Plenary session

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European Economic and Social Committee

Brussels, 11 February 2015


ON 21 AND 22 JANUARY 2015


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The plenary session on 21 and 22 January 2015 was attended by Ms Vaira Vīķe-Freiberga, former Latvian President, who gave a statement on economic growth and social solidarity in Europe, and by Ms Zanda Kalniņa-Lukaševica, Parliamentary Secretary, Latvian Ministry of Foreign Affairs, who presented the work programme of the Latvian presidency-in-office of the EU Council.

The following opinions were adopted at the session:


  • Sixth cohesion report

Rapporteur: Paulo Barros Vale (Employers – PT)
References: COM(2014) 473 final – EESC-2014-04756-00-00-AC-TRA
Key points:
The report bears witness to European efforts to make Europe a better place but it also indicates the difficulty of achieving this. The crisis has increased economic and social disparities, worsening the differences between Member States.
Cohesion policy should continue to pursue its original objective, enshrined in the Treaty on the Functioning of the European Union, of promoting social, economic and territorial cohesion, placing cooperation and solidarity at the service of harmonious development and creating prosperous communities.
In many cases, cohesion policy will be the main source of investment; it needs to be more ambitious, or even radically reviewed, pending an upturn in growth and employment. Cohesion policy resources are manifestly insufficient to solve the real problems. Alternative forms of convergence financing will thus have to be found to bring cohesion policy to a new stage.
Cohesion policy must continue to strive to promote economic growth and competitiveness, while not forgetting social objectives in support of smart and inclusive growth.
Contact: Magdaléna Carabin Belarova

(Tel.: 00 32 2 546 83 03 - email:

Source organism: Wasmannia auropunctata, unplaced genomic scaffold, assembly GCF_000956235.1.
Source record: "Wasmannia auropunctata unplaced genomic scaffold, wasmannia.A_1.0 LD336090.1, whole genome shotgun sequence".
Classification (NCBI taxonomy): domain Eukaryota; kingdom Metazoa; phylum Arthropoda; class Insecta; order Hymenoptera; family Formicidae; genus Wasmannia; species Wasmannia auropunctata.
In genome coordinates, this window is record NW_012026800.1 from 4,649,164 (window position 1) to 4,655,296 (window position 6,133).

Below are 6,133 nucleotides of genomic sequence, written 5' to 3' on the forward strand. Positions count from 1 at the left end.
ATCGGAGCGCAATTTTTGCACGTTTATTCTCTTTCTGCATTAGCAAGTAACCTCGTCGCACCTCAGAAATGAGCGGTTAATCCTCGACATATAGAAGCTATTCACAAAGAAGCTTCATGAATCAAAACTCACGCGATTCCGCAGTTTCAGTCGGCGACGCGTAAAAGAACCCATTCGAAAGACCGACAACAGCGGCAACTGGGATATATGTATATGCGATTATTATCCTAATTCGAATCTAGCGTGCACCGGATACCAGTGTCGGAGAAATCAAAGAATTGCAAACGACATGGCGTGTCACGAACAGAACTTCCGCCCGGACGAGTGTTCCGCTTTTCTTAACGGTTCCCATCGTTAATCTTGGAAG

• Human and veterinary medicines / European Medicines Agency

Rapporteur: Renate Heinisch (Various interests – DE)
References: COM(2014) 557 final – 2014/0256 (COD) EESC-2014-06070-00-00-AC-TRA
Key points:
The EESC generally endorses the Commission proposal while believing that a number of points could be improved upon to ensure that the objectives of improving the availability of veterinary medicines, reducing red tape and promoting innovation and competitiveness, as well as enhancing the functioning of the internal market, are really achieved.
Contact: Claudia Drewes-Wran

(Tel.: 00 32 2 546 80 67 – email:

  • Medicated feed and veterinary medicinal products

Rapporteur: José María Espuny Moyano (Employers - ES)
References: COM(2014) 556 final – 2014/0255 (COD)

COM(2014) 558 final – 2014/0257 (COD) - EESC-2014-05960-00-00-AC-TRA
Key points:
The EESC believes it is necessary and appropriate to update European legislation on medicated feed so as to ensure uniform conditions for manufacturing, placing on the market and using medicated feed, while protecting the health and welfare of animals and the expectations of consumers. The EESC urges that minor species and aquaculture, where the availability of veterinary medicinal products is a problem, should have access to medicated feed and that barriers preventing manufacturing and distribution from running smoothly be lowered. The EESC realises that there will be carry-overs to non-target feed of the active substances contained in medicated feed, although these carry-overs must take place in accordance with the ALARA principle (As Low As Reasonably Achievable). The EESC also underlines the need to establish criteria, such as target values, to ensure the appropriate homogeneity of medicated feed.
The Committee notes that vets or skilled qualified professionals must comply with their duty not to carry out routine preventative treatments using antimicrobials, although there are cases where such treatment is needed to ensure the health and wellbeing of animals and ultimately, public health.
Animal health has a strategic importance given its impact on animal wellbeing and welfare, public health and food safety, the environment and the rural economy. Therefore, the availability of authorised veterinary medicinal products is crucial so that vets or skilled qualified professionals have at their disposal sufficient tools to control, prevent and treat animal diseases. The EESC considers that access to safe and effective antibiotics is a key element of the tools that vets rely in this context.